Walking on Darkness
Sheep Meadow Press: NY, 2016
Peter Dale Scott
Peter Dale Scott is one of the finest renaissance poets of the latter half of the 20th and young decades of the 21st century. Scott has an uncanny way of threading together, in the most intricate and sensitive ways, the personal and the political, the spiritual and the historic in a way few can and do. Walking on Darkness is yet one more poignant illustration of Scott’s uncanny ability to merge depth and insight, wisdom and compact probes.
There can be no doubt there is much darkness in our age and ethos at various levels. There are some who are overwhelmed by such a reality and others, naively so, ignore such painful places. Walking on Darkness is about, if nothing else, discerning how to continue the journey and find a path worth the trekking when night seems to obscure the light.
The reader cannot but be grateful for Scott’s initial hints on how to approach his poetry. “There is more than one way to read my often complex and intertextual poems. I recommend that you begin by reading the poem itself, ideally out loud, and ignore for the moment any sidenotes or references that may accompany it. Whatever you do after that is up to you”. Many of the sidenotes in most of the poems are certainly worth the heeding, but an “out loud” read is a must.
Walking on Darkness is, judiciously so, divided into 4 sections: 1) General, 2) Translations, 3) Haiku and 4) a concluding “Re-Entry” and “Movie Premiere”. Although section one is not titled “General”, the poems cover a lush terrain of general themes from being attentive to nature, political injustices, a splendid poem “To My Wife Ronna”, poetry and political diplomacy, multiple stored memories of 1960s political activism and the layered levels of it, the inevitable clash and tensions between idealism and realism and teaching classical literature and students diverse responses to it. There are also poems that explore vivid experiences both within the Buddhist, Jewish and Christian meditative traditions (Buddhism factoring more significant), a superb poem, “Greek Theatre” (worthy of multiple reads), the touching and tender “Donna Oscura”, the poem for Marianna (Scott’s granddaughter) and, much to the telling point, the fragile nature of commitments, fidelity and the lack of it. There is, indeed, much light and darkness in this section of Walking on Darkness at the personal, interpersonal, political and university life spheres.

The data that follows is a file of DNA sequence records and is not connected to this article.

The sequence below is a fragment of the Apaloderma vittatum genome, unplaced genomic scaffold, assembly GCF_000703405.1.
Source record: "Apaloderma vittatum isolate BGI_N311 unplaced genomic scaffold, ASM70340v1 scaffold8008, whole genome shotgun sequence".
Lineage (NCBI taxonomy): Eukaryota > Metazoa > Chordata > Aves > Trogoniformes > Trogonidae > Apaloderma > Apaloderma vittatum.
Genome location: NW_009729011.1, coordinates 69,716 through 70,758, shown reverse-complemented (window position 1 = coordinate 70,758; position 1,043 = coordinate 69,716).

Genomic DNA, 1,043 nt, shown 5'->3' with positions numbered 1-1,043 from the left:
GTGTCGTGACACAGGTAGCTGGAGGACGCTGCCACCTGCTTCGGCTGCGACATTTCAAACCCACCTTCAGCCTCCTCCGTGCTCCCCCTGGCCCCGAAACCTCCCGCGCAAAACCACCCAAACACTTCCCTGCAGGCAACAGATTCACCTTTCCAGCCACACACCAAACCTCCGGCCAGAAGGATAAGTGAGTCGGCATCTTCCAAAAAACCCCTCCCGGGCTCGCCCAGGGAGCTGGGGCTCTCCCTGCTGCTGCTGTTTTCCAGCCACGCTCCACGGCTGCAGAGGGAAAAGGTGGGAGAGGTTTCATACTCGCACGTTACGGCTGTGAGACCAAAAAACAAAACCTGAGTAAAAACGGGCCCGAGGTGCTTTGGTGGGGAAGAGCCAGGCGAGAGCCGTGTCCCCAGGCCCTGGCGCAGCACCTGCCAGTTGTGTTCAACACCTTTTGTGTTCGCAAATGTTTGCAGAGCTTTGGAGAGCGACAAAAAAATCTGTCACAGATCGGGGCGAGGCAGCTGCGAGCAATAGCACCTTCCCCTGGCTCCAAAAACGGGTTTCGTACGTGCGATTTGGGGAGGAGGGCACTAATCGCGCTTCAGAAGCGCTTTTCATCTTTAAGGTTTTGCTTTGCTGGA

The “Translations” section is as broad reaching and cosmopolitan as the initial section. Poems are translated from Du Fu, German, and an obvious indebtedness to the Polish poets Herbert and Milosz. But, there are also the translations of varied experiences from the 1960s in Berkeley to “Jerusalem”. Yet again, light and darkness play their roles on the life stage.
The “Haiku” section is only a couple of pages, but each haiku is brimming with not to be missed experiences that walk the reader through the year---fine meditations on the living layers of life.
The final two poems are, “Re-Entry” and “Movie Premiere”, the latter pointing to a yet greater dance that the soul longs to join yet never quite does. The final poem has many an affinity with the last chapter in Thomas Merton’s New Seeds on Contemplation. I might add, as a Canadian, it was a delight to read Scott’s varied mingling of his Canadian-American life journey and his touching down on his Canadian family (most trying and troubling) and literary life.
Walking on Darkness is both a slim missive yet a large tome. Each poem, like a portal, opens up a vast range of paths worth the taking. The many “sidenotes” and extensive bibliography make this packed book of poetry a library of sorts—shelves and shelves worth taking books from. The front cover is an artistic work of beauty and a true bounty. Peter Dale Scott has offered the attentive and listening reader much light in the darkness as the walk through time is taken---a must have book and worth many reads. The darkness will not be so dark after reading Walking on Darkness.